On Dec. 6, a pedestrian crossing Mystic Avenue in Somerville was struck and seriously injured by a motorist.

It was the latest crash on the stretch of roadway that local activists call the "Corridor of Death," and the incident has renewed their calls for the state to speed up efforts to slow down traffic, make the roads safer for pedestrians and be transparent about the changes. The Department of Transportation says that the efforts to improve safety in the area are in progress.

Mystic Avenue is a state road under the Department of Transportation’s jurisdiction and, together with MassDOT-controlled McGrath Highway, comprises Somerville’s “Corridor of Death." It has been the site of three pedestrian deaths in less than two years. More than 700 crashes have occurred on the city’s stretch of Mystic Avenue since 2010, and a similar number on McGrath Highway.

After the last death in April, the Somerville Alliance for Safe Streets held what they called a "highway justice rally" and demanded MassDOT improve protections for vulnerable road users. MassDOT did make some immediate changes, such as installing a signaled crosswalk at Blakeley Avenue where one pedestrian was killed. The alliance is still waiting for other measures they had pushed for, including raised crosswalks at the Kensington Connector underneath Interstate 93.

Somerville Alliance for Safe Streets member Joan Liu, who lives in East Somerville, said she regularly sees drivers running red lights and speeding along this corridor. She also pointed to the dangers for pedestrians who get groceries from the Stop & Shop located at the intersection of Mystic Avenue and McGrath Highway.

"If you're coming from the housing authority on Mystic Ave. to come to get your groceries, you have to cross multiple lanes, you have to cross Mystic Avenue multiple times," Liu said. "And those sidewalks are not ADA-compliant, which means that ... if you're in a wheelchair or need any sort of mobility device, it's very hard for you to do that walk."

Pedestrians riush to cross an intersection on Mystic Avenue in Somerville, Mass. on December 23, 2021.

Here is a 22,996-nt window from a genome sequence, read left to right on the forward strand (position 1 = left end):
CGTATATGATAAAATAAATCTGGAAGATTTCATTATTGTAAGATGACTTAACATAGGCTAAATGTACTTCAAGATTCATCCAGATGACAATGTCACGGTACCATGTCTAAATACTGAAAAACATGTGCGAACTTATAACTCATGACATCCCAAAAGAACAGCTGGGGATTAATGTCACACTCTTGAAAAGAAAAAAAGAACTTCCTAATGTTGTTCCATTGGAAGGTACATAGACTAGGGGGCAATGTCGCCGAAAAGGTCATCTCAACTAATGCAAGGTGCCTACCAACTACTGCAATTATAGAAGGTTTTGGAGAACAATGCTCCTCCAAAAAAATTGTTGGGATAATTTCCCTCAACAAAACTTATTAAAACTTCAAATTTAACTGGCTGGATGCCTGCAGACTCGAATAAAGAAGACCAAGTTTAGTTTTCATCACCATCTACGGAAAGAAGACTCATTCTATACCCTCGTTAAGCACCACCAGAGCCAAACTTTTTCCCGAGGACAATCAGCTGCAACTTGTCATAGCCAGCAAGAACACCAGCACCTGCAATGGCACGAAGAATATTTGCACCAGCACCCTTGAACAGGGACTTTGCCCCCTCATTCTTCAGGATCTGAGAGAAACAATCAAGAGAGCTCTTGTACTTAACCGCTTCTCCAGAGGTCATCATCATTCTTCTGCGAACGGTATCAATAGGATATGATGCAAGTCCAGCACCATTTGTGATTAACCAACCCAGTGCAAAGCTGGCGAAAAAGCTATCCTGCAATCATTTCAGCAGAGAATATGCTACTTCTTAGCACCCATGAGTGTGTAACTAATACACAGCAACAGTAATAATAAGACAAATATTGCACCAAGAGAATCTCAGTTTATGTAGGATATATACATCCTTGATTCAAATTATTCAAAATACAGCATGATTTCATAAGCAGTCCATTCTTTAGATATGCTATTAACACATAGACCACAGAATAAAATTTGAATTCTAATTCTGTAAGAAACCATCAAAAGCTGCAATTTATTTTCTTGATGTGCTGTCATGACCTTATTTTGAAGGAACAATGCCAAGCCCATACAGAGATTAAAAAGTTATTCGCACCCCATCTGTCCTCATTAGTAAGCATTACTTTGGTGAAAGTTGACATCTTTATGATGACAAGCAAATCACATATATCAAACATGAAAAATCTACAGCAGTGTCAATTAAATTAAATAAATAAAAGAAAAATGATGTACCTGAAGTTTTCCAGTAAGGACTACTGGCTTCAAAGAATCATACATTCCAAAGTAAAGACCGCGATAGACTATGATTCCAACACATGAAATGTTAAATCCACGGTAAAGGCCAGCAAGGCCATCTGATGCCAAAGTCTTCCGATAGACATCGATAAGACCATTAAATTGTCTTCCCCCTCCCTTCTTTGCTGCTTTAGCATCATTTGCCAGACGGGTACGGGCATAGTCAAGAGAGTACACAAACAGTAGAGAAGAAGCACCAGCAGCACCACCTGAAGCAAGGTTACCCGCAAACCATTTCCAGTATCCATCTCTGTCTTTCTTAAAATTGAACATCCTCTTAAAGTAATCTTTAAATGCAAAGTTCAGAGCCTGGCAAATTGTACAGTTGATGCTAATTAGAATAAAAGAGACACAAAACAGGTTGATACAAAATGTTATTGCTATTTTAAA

Meredith Nierman

Soon after the Dec. 6 crash, the state installed two speed reader signs to show drivers how fast they are traveling. Alliance member Stephanie Galaitsi said the community was not informed about the installation of the signs or consulted about their placement, and have no idea if they’re effective in slowing traffic.

Activists have asked MassDOT officials what they were doing to move the safety projects forward. But Galaitsi said they were asking the wrong questions.

“We should have asked: how long can MassDOT delay improvements without serious consequences for the next vulnerable road user? Maybe if we had asked those questions, we might have been able to press for more sooner,” she said.

Following the Dec. 6 crash, MassDOT released a report saying the safety improvement project was well underway but was delayed due to its complexity.

Galaitsi argues the department should have implemented temporary safety measures until construction could begin on permanent fixes. She and other alliance members are asking MassDOT to consider immediate interventions, such as placing cones to slow down drivers and publicly releasing speed meter data.

She said MassDOT has to do a better job of communicating with the community. ”Talk to us and our neighbors. Our community was not informed about the delay, nor could we propose any interim mitigating measures,” she said. “Engage with our community proactively rather than solely when responding to another tragedy.”

Liu also stressed the need for transparency.

“I want them to let us know that things are happening and that they hear us,” she said.

GBH News Director of Photography Meredith Nierman contributed to this story.